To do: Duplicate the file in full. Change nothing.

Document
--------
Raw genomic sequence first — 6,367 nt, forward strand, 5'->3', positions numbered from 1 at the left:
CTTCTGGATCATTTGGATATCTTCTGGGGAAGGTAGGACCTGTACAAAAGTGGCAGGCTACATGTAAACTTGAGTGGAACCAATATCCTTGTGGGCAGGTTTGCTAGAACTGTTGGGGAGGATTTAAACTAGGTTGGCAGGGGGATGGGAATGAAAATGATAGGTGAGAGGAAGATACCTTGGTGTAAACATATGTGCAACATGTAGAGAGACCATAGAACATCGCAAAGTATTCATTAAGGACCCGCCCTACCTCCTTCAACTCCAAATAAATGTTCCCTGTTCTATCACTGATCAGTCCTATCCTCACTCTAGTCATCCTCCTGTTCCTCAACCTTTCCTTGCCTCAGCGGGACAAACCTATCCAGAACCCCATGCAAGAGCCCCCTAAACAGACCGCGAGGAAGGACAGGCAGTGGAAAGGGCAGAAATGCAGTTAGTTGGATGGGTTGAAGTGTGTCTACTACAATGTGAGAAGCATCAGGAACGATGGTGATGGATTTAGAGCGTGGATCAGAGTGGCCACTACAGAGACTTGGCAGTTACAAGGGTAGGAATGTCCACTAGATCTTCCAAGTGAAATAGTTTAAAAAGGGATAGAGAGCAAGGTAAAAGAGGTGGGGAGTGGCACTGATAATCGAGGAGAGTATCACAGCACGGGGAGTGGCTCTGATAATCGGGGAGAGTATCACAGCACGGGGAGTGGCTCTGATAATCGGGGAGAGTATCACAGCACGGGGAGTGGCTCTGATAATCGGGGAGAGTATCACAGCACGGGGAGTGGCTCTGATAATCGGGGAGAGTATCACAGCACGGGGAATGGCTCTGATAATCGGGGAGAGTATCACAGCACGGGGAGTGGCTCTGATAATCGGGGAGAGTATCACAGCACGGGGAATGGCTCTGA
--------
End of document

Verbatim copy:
Raw genomic sequence first — 6,367 nt, forward strand, 5'->3', positions numbered from 1 at the left:
CTTCTGGATCATTTGGATATCTTCTGGGGAAGGTAGGACCTGTACAAAAGTGGCAGGCTACATGTAAACTTGAGTGGAACCAATATCCTTGTGGGCAGGTTTGCTAGAACTGTTGGGGAGGATTTAAACTAGGTTGGCAGGGGGATGGGAATGAAAATGATAGGTGAGAGGAAGATACCTTGGTGTAAACATATGTGCAACATGTAGAGAGACCATAGAACATCGCAAAGTATTCATTAAGGACCCGCCCTACCTCCTTCAACTCCAAATAAATGTTCCCTGTTCTATCACTGATCAGTCCTATCCTCACTCTAGTCATCCTCCTGTTCCTCAACCTTTCCTTGCCTCAGCGGGACAAACCTATCCAGAACCCCATGCAAGAGCCCCCTAAACAGACCGCGAGGAAGGACAGGCAGTGGAAAGGGCAGAAATGCAGTTAGTTGGATGGGTTGAAGTGTGTCTACTACAATGTGAGAAGCATCAGGAACGATGGTGATGGATTTAGAGCGTGGATCAGAGTGGCCACTACAGAGACTTGGCAGTTACAAGGGTAGGAATGTCCACTAGATCTTCCAAGTGAAATAGTTTAAAAAGGGATAGAGAGCAAGGTAAAAGAGGTGGGGAGTGGCACTGATAATCGAGGAGAGTATCACAGCACGGGGAGTGGCTCTGATAATCGGGGAGAGTATCACAGCACGGGGAGTGGCTCTGATAATCGGGGAGAGTATCACAGCACGGGGAGTGGCTCTGATAATCGGGGAGAGTATCACAGCACGGGGAGTGGCTCTGATAATCGGGGAGAGTATCACAGCACGGGGAATGGCTCTGATAATCGGGGAGAGTATCACAGCACGGGGAGTGGCTCTGATAATCGGGGAGAGTATCACAGCACGGGGAATGGCTCTGA